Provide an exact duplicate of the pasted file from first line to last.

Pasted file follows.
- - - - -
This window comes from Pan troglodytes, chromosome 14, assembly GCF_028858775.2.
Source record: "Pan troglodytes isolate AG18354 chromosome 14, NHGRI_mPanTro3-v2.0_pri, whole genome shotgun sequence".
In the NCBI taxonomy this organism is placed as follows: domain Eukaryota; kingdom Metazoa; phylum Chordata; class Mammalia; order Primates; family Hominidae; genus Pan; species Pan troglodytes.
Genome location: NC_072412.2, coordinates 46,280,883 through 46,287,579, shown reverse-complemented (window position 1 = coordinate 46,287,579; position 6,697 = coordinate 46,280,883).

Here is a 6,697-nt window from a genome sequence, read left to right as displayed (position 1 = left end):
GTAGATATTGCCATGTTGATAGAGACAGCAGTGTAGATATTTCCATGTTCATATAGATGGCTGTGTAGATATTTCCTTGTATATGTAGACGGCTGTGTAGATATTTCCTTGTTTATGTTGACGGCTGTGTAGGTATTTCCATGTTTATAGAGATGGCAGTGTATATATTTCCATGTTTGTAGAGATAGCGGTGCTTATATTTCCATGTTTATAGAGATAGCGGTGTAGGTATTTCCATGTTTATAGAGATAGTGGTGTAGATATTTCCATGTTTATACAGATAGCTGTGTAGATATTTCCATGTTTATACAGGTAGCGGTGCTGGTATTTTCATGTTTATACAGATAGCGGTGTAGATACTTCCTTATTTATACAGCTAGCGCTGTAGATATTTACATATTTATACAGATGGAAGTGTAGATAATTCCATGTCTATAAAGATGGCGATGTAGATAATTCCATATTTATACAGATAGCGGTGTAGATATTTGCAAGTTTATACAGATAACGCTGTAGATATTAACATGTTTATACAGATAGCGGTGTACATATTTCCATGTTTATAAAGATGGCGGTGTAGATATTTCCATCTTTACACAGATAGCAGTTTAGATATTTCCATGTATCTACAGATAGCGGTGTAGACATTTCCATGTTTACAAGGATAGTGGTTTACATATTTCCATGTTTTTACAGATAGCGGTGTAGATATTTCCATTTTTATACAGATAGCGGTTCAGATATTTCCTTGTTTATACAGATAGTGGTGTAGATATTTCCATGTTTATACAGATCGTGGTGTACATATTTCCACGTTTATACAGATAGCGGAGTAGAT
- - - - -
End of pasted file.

This window comes from Pan troglodytes, chromosome 14, assembly GCF_028858775.2.
Source record: "Pan troglodytes isolate AG18354 chromosome 14, NHGRI_mPanTro3-v2.0_pri, whole genome shotgun sequence".
In the NCBI taxonomy this organism is placed as follows: domain Eukaryota; kingdom Metazoa; phylum Chordata; class Mammalia; order Primates; family Hominidae; genus Pan; species Pan troglodytes.
Genome location: NC_072412.2, coordinates 46,280,883 through 46,287,579, shown reverse-complemented (window position 1 = coordinate 46,287,579; position 6,697 = coordinate 46,280,883).

Here is a 6,697-nt window from a genome sequence, read left to right as displayed (position 1 = left end):
GTAGATATTGCCATGTTGATAGAGACAGCAGTGTAGATATTTCCATGTTCATATAGATGGCTGTGTAGATATTTCCTTGTATATGTAGACGGCTGTGTAGATATTTCCTTGTTTATGTTGACGGCTGTGTAGGTATTTCCATGTTTATAGAGATGGCAGTGTATATATTTCCATGTTTGTAGAGATAGCGGTGCTTATATTTCCATGTTTATAGAGATAGCGGTGTAGGTATTTCCATGTTTATAGAGATAGTGGTGTAGATATTTCCATGTTTATACAGATAGCTGTGTAGATATTTCCATGTTTATACAGGTAGCGGTGCTGGTATTTTCATGTTTATACAGATAGCGGTGTAGATACTTCCTTATTTATACAGCTAGCGCTGTAGATATTTACATATTTATACAGATGGAAGTGTAGATAATTCCATGTCTATAAAGATGGCGATGTAGATAATTCCATATTTATACAGATAGCGGTGTAGATATTTGCAAGTTTATACAGATAACGCTGTAGATATTAACATGTTTATACAGATAGCGGTGTACATATTTCCATGTTTATAAAGATGGCGGTGTAGATATTTCCATCTTTACACAGATAGCAGTTTAGATATTTCCATGTATCTACAGATAGCGGTGTAGACATTTCCATGTTTACAAGGATAGTGGTTTACATATTTCCATGTTTTTACAGATAGCGGTGTAGATATTTCCATTTTTATACAGATAGCGGTTCAGATATTTCCTTGTTTATACAGATAGTGGTGTAGATATTTCCATGTTTATACAGATCGTGGTGTACATATTTCCACGTTTATACAGATAGCGGAGTAGAT